Want more warmth? Opt for the less-expensive Tough Guy Glove, crafted of the same pigskin leather along with durable canvas that is well-suited for warmer-weather conditions.
Best Heated: Outdoor Research Lucent Heated Glove
If you’re prone to cold fingers—or love to ski during sub-zero blizzards—let these heated gloves from Outdoor Research offer you a hand. These ski gloves integrate the brand's ALTIHeat battery-powered heat technology throughout the back of each glove. There are three heat settings and the gloves can run up to eight hours before needing to be recharged.
Even when you don’t crank up the electronic heating elements, the Lucent is still plenty warm. It uses caches of Enduraloft insulation for natural warmth, with Gore-Tex waterproof protection that protects against snowy and wet conditions. A fleece liner provides interior comfort and wicks away any unlikely sweat. You also get touchscreen-friendly fingertips, a glove clip, and pull cinches at the cuffs.
Best Two-in-One: Helly Hansen Oden Gloves
Whether you opt for the backcountry or simply want one glove setup that works for all conditions, the Oden from Helly Hansen has you covered. Wear the inner glove on warmer days or when you’re working hard while skiing uphill. A mix of fabrics including nylon and polyester will keep you protected and comfortable, and there's a touch of spandex on the outer shell to add stretch.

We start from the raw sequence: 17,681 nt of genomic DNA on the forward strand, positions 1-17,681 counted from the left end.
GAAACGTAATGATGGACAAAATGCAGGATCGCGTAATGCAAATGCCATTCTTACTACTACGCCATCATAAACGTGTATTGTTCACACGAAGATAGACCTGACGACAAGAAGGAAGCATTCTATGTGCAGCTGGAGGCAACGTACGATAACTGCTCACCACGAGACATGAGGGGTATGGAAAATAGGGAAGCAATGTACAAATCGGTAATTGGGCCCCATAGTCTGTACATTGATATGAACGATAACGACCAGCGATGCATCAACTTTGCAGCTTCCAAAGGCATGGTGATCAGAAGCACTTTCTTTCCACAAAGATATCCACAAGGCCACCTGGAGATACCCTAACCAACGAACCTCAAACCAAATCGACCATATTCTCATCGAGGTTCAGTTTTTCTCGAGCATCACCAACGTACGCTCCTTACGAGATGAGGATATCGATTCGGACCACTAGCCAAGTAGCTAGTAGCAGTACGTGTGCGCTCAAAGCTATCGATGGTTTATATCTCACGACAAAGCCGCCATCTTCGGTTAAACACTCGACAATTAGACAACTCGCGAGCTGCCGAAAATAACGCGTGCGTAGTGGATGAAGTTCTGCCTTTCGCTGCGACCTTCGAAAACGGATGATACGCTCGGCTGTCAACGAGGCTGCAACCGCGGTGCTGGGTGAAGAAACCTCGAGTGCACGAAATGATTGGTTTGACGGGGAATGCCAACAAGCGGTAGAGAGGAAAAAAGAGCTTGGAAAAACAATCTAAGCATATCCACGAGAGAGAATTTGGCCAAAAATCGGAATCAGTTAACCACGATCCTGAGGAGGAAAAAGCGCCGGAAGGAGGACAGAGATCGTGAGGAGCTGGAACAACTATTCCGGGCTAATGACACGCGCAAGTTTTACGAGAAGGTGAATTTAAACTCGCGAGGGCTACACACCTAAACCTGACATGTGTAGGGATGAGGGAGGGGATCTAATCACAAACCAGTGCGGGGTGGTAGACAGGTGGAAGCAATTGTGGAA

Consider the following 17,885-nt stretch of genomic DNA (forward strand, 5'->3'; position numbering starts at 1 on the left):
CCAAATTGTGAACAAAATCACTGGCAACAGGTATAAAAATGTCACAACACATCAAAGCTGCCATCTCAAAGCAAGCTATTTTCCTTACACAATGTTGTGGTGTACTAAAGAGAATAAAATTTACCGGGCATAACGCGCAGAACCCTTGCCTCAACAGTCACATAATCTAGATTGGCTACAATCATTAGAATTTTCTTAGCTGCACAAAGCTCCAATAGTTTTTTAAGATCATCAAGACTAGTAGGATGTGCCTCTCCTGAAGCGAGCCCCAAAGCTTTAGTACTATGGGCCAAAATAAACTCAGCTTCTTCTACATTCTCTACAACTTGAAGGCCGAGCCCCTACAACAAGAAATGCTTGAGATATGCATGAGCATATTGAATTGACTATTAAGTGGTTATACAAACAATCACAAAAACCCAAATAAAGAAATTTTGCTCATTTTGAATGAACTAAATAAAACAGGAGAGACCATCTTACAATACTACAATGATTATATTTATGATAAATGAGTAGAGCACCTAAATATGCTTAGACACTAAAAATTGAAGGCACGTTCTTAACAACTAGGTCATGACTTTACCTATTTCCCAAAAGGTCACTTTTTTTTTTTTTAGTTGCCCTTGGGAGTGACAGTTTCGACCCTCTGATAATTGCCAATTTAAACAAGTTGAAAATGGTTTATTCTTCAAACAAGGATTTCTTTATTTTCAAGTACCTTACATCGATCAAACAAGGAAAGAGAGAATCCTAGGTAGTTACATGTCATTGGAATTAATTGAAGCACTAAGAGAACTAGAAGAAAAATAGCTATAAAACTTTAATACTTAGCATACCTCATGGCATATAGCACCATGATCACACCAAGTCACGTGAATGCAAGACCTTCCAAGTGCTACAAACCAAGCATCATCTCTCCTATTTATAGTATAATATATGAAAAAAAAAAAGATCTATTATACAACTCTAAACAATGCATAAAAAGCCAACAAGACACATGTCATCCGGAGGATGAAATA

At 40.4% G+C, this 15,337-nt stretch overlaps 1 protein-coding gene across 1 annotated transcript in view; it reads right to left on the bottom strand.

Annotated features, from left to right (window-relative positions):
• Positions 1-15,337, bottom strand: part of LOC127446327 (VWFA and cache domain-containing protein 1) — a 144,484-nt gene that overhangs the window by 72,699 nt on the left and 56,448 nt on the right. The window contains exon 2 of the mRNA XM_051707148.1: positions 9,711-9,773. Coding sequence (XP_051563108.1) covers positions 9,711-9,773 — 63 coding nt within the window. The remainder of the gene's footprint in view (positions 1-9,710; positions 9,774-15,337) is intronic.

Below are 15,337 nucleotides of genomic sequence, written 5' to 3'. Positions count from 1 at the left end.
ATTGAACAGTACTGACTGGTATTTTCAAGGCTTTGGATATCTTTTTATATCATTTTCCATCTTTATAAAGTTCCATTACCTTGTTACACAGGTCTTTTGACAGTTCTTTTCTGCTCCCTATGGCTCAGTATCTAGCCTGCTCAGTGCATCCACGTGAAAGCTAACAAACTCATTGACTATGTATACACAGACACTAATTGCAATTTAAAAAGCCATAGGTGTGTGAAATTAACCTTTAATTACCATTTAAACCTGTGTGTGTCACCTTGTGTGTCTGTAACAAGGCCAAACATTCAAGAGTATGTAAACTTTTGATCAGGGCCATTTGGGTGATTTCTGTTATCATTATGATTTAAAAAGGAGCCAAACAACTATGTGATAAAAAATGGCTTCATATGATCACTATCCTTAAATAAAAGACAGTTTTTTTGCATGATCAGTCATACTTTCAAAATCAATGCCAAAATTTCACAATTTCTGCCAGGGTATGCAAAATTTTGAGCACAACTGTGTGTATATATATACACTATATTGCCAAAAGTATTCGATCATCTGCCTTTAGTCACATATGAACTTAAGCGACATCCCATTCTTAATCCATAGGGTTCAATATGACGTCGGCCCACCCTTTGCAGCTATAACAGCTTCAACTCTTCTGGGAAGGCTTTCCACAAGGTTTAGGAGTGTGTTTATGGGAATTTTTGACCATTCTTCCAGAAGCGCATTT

Then, when you’re ready to face the elements, pull on the outer layer, which boasts 100 percent insulated polyester surrounded by a nylon and leather outer layer. A goatskin palm on the outer layer provides dexterity and durability, and a proprietary waterproof/breathable insert keeps everything dry without overheating.
Best for Men: Mountain Hardwear High Exposure Split Mitt
Consider the High Exposure Split Mitt from Mountain Hardwear as the best of both worlds: it insulates all but your index finger in a mitten construction, while the finger remains free to provide some dexterity that’s often lost when wearing traditional mitts. PrimaLoft Gold insulation packs in the heat, while a Gore-Tex insert provides optimal weather protection, comfort, balanced heat transfer, and solid moisture management.
A soft fleece lining wicks sweat and adds warmth and comfort, while a tricot palm allows for ample dexterity. Foam-padded knuckles help fend off rough terrain, and a two-stage closure helps seal out the elements. On the back of the thumb lies a soft nose wipe, and both the thumb and index fingers are touchscreen-compatible.
Best for Women: Outdoor Research Women's Arete Gloves
The Arete Gloves from Outdoor Research are ski gloves specially designed for women, providing serious protection from the elements and warmth that won’t quit. Insulation on the outer shell comes from Moonlight Pile fleece, with a Gore-Tex insert for windproof protection, buoyed by the 100 percent nylon oxford shell. Polyester lines the back of the hand, with a tricot layer on the palm for assured grip and ample dexterity.
It also comes with a heat pack pocket to slip in hand warmers, an elasticized wrist, glove clips, a carabiner loop, and a removable leash that can be strapped to your wrist to avoid dropping the glove while you're riding the lift.
Best for Kids: Columbia Kids' Whirlibird Ski Mittens